Ahimsa – the ultimate winner



[Speech at the Plenary Session of the Parliamentary Earth Summit at Rio, June 8, 1992]

The dialogue on Religion and Environment has been very thought provoking. It is a welcome sign that the approach to link Religion and Environment is at once dynamic and not dogma ridden. It is not a question of bringing the church and the state together. It is more the issue of applying the lofty principles of religion in the policy-making process, which would influence the future of humanity on this planet. Both thinking and action on the part of individuals, society or state must be inspired by deeper considerations of humanitarianism, compassion and cooperative peaceful coexistence.

One of the panelists put it very beautifully that ‘no religion is an island.’ Let a message go out of this Parliamentary Earth Summit that all religious leaders will unite to work together for a better ecology both inner as well as outer. There may be nuances of difference in religious theory, perceptions, customs and traditions, but in the field of arousing awareness among human beings, let them work together. We have heard of the proposal to launch an International Green Cross. Indeed, it is to be adopted at tomorrow’s concluding plenary session. President Mikhail Gorbachev has consented to be its first Chairman. The mission of the L.G.C. is to be two- fold.

1. To create a global disaster relief program of volunteer and expert service that can respond to environmental disasters in much the same way as the International Red Cross does when humans are endangered.

2. To mobilize global volunteer corps of citizens banded together through Green Cross Chapters who are trained to be environmentally astute, and who are alert and ready to solve local problems and monitor community programs.

It is intended to be a grass-rooted movement-populist and democratic. Let us wish success to the new venture. I would, however, like to propose simultaneous formation of a Global Saints’ Brigade that could bring priest, preachers and monks from different religions on a single platform of active service to the cause of constructive service for social welfare.

Let the preachers and the priests, monk and Bhikshus go out to streets and homes where social evils are to be eradicated by inculcating spiritual culture and conviction. God lives in the hearts of the abused and abandoned children and the poorest of the poor. We were all deeply moved when some of them came to this assembly and spoke of their pathetic condition – human pollution of the most degraded type.

Priests must develop a new active social role to help solve problems concerning killing of animals, destruction of forest or abuse of nature. As volunteers of God they would carry more conviction with the people because they have renounced material life and possessions.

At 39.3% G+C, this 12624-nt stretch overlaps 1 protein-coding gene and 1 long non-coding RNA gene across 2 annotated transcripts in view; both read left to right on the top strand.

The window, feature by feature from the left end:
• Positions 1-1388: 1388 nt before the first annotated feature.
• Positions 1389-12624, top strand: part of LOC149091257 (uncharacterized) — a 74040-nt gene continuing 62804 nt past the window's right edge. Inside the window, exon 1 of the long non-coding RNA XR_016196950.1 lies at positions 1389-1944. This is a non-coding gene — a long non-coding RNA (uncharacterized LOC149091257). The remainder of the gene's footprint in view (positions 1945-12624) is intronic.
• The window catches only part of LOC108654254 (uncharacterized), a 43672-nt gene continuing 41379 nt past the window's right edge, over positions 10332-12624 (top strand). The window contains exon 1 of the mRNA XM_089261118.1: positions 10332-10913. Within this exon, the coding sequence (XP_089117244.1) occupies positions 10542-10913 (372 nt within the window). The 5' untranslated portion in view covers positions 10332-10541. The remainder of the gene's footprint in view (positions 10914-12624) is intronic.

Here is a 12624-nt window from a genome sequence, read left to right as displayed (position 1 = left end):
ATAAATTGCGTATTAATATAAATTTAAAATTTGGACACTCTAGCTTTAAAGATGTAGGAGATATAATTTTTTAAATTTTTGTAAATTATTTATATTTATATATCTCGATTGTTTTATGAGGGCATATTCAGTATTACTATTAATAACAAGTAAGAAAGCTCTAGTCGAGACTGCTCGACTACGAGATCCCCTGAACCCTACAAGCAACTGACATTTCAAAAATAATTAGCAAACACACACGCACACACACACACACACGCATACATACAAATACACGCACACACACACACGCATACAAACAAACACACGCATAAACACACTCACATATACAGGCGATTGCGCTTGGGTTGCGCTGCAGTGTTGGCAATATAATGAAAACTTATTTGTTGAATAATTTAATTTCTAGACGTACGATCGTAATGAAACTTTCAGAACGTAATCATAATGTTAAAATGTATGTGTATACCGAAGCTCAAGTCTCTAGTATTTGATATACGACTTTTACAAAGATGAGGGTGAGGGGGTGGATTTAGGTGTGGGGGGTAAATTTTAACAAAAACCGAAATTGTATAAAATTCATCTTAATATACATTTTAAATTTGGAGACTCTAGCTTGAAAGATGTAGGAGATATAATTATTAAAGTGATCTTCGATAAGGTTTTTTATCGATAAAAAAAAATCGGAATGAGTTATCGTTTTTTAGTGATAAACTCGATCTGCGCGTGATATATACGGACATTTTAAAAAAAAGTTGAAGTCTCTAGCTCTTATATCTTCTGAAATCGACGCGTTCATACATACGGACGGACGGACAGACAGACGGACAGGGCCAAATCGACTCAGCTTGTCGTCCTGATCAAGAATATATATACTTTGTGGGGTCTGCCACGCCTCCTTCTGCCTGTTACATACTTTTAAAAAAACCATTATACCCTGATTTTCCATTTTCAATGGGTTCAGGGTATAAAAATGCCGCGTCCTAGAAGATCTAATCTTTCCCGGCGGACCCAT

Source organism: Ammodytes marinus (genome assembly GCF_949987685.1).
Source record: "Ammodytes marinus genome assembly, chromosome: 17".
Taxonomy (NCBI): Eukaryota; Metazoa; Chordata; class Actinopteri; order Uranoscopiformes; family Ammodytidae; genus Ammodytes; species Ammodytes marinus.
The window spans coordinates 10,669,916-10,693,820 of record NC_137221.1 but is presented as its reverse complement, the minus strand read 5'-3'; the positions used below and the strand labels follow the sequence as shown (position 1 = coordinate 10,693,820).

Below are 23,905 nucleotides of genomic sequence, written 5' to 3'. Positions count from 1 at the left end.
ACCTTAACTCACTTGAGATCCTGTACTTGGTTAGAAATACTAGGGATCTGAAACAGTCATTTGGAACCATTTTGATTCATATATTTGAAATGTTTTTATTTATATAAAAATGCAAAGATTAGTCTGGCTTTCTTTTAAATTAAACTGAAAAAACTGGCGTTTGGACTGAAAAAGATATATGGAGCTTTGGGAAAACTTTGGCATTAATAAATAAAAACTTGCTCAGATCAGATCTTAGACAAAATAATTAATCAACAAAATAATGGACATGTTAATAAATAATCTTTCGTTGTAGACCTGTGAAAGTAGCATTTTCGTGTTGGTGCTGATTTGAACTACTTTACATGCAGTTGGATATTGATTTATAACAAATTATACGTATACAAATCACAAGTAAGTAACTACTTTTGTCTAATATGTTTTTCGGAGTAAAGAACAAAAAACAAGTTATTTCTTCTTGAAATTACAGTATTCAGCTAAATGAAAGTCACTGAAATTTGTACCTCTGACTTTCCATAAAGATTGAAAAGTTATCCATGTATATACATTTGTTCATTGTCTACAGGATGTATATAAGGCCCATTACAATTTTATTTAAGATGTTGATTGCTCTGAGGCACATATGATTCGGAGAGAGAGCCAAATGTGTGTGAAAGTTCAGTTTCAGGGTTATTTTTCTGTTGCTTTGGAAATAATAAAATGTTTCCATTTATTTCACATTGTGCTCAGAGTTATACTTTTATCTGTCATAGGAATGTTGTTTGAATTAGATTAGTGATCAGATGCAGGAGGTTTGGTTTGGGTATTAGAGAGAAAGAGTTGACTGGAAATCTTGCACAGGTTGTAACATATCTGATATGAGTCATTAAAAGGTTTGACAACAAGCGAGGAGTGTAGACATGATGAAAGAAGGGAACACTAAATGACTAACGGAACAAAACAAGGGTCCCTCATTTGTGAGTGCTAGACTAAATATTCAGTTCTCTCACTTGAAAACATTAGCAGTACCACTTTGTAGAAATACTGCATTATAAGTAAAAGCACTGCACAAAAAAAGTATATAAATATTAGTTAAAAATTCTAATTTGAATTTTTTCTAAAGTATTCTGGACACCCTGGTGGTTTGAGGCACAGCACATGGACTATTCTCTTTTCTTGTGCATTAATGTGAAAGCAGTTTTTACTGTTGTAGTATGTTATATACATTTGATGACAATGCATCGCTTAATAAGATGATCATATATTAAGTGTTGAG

It is time that preachers should not merely preach or teach, but take the lead in providing the direction of ‘Right Conduct’ to the masses of people.

Let them share their alms compulsively with the hungry and the poor everyday. Let them exhort the society to adopt abandoned children and feed the poor. Every religion teaches human beings who are more affluent to become trustees of the Society and not remain its cruel exploiters.

slaughterhouses, absence of animal care clinics are issues that can no longer be ignored. It is violence of the worst order, full of hypocrisy when we at the same time bring up some animals as our pets. The world is not made only for the dominant living species, the humans to survive and prosper. Others have an equal democratic right as they breathe, live and have a soul.

In fact priests need to take an interreligious initiative to prepare a Charter for animal rights, a Charter on Earth and take it to the United Nations for adoption and later to the humanity for implementation.

Mahatma Gandhi set a very worthy example. He was not only a great political leader, but even a greater spiritually inspired social leader of our times, who led India’s non-violent struggle for independence to its successful fruition. Whenever, in whatever city or village he went, he always stayed in the colony of the untouchables. He gave them the name of “HARIJANS” (Sons of God) .He dressed like the poorest of the poor and lived a life style full of utter simplicity, frugality and high thinking. That is the kind of example our monks and priests need to follow. They must become active volunteers to serve the society.

Priests have done some wonderful work in the field of education and public health. Now it is time for them to consider expanding their activities to cover the comprehensive field of ecology and social welfare.

Jain Monk Acharya Sushil Kumarji Maharaja who is with us and who has been the founding member and one-time director of the Global Forum has initiated many such projects in India and USA. What is more he has been trying to negotiate with terrorists in Punjab (India) to take to the path of peace and non-violence. These are tasks full of challenges and complexities. But initiatives by holy men can enthuse the entire society and bring about basic attitudinal change for the better.

Spiritual leaders have been servants of God. Let them become servant of the people because through practice their preaching will become more effective and convincing.

Let religious leaders lead us not merely to light but also to social changes and ethical reformation. Let their deep wisdom come to the streets to serve the people. That would make religion truly democratic in its impact and would bring it closer to life.


Our starting point is that the world needs a healthy society and a healthy individual. As long as violence remains a medium for the solution of problems, the society and the individuals will remain sick with distorted vision and misguided perceptions”.

- Acharya Mahaprajna

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